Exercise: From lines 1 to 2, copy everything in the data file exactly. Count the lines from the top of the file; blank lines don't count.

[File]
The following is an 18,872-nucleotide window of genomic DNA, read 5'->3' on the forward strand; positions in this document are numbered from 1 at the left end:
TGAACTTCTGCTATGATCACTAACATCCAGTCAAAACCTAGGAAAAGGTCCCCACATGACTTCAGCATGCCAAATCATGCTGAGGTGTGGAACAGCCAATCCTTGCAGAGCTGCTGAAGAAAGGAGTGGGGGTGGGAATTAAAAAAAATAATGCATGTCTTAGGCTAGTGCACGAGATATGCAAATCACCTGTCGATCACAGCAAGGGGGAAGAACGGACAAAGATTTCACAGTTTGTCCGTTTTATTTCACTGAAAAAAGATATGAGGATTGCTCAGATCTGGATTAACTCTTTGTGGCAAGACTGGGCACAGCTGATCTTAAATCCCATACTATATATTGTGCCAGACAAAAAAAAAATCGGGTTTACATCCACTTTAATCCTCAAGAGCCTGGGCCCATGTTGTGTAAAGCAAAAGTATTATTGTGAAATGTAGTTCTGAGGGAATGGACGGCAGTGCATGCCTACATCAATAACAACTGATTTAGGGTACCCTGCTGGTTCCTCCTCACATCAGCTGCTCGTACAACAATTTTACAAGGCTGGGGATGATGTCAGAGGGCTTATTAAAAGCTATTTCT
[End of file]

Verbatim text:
The following is an 18,872-nucleotide window of genomic DNA, read 5'->3' on the forward strand; positions in this document are numbered from 1 at the left end:
TGAACTTCTGCTATGATCACTAACATCCAGTCAAAACCTAGGAAAAGGTCCCCACATGACTTCAGCATGCCAAATCATGCTGAGGTGTGGAACAGCCAATCCTTGCAGAGCTGCTGAAGAAAGGAGTGGGGGTGGGAATTAAAAAAAATAATGCATGTCTTAGGCTAGTGCACGAGATATGCAAATCACCTGTCGATCACAGCAAGGGGGAAGAACGGACAAAGATTTCACAGTTTGTCCGTTTTATTTCACTGAAAAAAGATATGAGGATTGCTCAGATCTGGATTAACTCTTTGTGGCAAGACTGGGCACAGCTGATCTTAAATCCCATACTATATATTGTGCCAGACAAAAAAAAAATCGGGTTTACATCCACTTTAATCCTCAAGAGCCTGGGCCCATGTTGTGTAAAGCAAAAGTATTATTGTGAAATGTAGTTCTGAGGGAATGGACGGCAGTGCATGCCTACATCAATAACAACTGATTTAGGGTACCCTGCTGGTTCCTCCTCACATCAGCTGCTCGTACAACAATTTTACAAGGCTGGGGATGATGTCAGAGGGCTTATTAAAAGCTATTTCT